Since the first Tinseltown star walked the first red ca rpet,celebrities (dead and alive) have been fascinating creatures. Today, visitors in search of supernatural celebrity sightings can venture into Hollywood at night and discover the places where the deceased rich and famous like to spend their time. Among the most notorious — room 928 at the Hollywood Roosevelt Hotel (supposedly haunted by actor Montgomery Clift), the Laugh Factory (said to have nightly visits by late comedian Groucho Marx) and the old Hollywood Reporter building (rumored to house reporter William Wilkerson, who died in 1962). If a walking tour isn't your thing, catch a ride on Tourland's Haunted Hearse, a guided tour that takes visitors to places around town supposedly haunted by celebrities.
The Roosevelt Hotel supposedly has not just one, but two celebrity ghosts! Montgomery Clift, stayed at the hotel for three months while rehearsing his role in the 1953 movie "From Here to Eternity." His ghost now allegedly haunts room #928 of the 9th floor of the hotel, playing a trumpet, and pacing the hallways while reciting his old lines. Marilyn Monroe has supposedly been seen several times in a full-length mirror, which was originally located in her poolside Suite 1200, where Marilyn often stayed. The mirror in which her image supposedly appears is now located next to the elevator on the lower level.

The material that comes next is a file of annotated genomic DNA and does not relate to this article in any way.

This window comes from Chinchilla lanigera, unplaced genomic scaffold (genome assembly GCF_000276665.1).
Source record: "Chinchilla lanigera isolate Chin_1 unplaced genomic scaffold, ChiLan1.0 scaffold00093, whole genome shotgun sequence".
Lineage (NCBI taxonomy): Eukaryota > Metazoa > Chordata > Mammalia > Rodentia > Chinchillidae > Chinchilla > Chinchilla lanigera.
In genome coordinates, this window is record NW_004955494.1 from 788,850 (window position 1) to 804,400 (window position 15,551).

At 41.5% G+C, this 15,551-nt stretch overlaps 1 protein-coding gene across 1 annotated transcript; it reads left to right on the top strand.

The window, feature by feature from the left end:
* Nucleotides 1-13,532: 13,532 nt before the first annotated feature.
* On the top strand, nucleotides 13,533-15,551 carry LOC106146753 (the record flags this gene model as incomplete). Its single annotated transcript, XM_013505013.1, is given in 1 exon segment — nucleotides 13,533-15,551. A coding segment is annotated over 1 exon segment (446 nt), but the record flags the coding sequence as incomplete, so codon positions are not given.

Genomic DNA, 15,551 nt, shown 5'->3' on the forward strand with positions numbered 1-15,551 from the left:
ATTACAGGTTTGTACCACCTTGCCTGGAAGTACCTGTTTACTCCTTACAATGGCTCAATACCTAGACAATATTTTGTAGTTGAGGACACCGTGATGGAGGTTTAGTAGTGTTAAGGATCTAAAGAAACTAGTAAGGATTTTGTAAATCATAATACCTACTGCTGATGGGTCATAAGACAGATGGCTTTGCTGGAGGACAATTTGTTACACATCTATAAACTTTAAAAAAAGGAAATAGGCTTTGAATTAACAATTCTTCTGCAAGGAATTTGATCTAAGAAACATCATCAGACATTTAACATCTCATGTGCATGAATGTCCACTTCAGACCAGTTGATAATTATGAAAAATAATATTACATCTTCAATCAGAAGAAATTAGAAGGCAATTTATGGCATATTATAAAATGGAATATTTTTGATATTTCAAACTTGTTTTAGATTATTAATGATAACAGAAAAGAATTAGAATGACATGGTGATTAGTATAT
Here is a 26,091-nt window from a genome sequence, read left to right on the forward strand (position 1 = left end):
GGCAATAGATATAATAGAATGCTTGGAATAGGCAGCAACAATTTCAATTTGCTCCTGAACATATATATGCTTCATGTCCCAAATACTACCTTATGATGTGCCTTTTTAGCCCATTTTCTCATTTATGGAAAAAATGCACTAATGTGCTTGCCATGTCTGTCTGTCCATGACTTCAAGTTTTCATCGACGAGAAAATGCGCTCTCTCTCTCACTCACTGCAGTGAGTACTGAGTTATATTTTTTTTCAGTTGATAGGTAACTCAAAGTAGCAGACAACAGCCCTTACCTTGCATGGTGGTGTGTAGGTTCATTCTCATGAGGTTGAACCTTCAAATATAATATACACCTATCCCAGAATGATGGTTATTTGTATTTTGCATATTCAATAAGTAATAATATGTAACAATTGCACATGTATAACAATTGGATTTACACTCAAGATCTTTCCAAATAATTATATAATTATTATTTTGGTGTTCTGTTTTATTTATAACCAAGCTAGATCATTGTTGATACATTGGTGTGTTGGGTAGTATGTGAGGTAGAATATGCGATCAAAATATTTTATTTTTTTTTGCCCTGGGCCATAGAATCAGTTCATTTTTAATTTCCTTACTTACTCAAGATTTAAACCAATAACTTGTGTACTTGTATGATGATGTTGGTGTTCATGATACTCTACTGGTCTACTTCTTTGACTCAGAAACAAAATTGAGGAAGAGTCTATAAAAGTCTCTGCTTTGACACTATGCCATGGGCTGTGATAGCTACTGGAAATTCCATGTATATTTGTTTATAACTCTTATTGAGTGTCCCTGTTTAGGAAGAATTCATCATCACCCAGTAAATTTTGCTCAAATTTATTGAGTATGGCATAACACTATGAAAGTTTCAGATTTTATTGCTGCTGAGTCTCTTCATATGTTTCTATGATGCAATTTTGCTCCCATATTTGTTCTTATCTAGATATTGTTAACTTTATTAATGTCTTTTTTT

The corridors of the Queen Mary (the largest passenger ship ever built) are lined with black & white photos of famous Hollywood stars who made the Atlantic crossing in first-class style. But it is an unknown ghost who supposedly haunts the hallways and lower regions of this giant luxury liner,
The ghost of magician Harry Houdini is said by some to roam the remains of his former home in the Hollywood Hills, located at 2398 Laurel Canyon Boulevard.
The ghost of actor Clifton Webb (the original "Mr. Belvedere" in the 1947 comedy "Sitting Pretty") supposedly haunts the Abbey of the Psalms mausoleum (where he is buried) at Hollywood Memorial Park Cemetery, next to Paramount Studios in Hollywood.
Culver Studios - where "Gone With the Wind" was shot - was built by film-make Thomas Ince. Rumor has it that Ince was accidentally shot and killed by a jealous William Randolph Hearst (the inspiration for "Citizen Kane"), who was supposedly aiming at Charlie Chaplin but missed. According to the legend, the ghost of Thomas Ince now haunts his old studio, walking through walls and criticizing the new management.
The Vogue Theatre in Hollywood is supposed to be haunted by at least seven separate entities, allegedly including one particular spirit identified as "Fritz," a projectionist at the theater, who died in the projection booth. Other ghosts here include a a maintenance engineer, as well as a school teacher and her students who were killed almost a century ago when Prospect Elementary School (which used to stand on the site) burned down.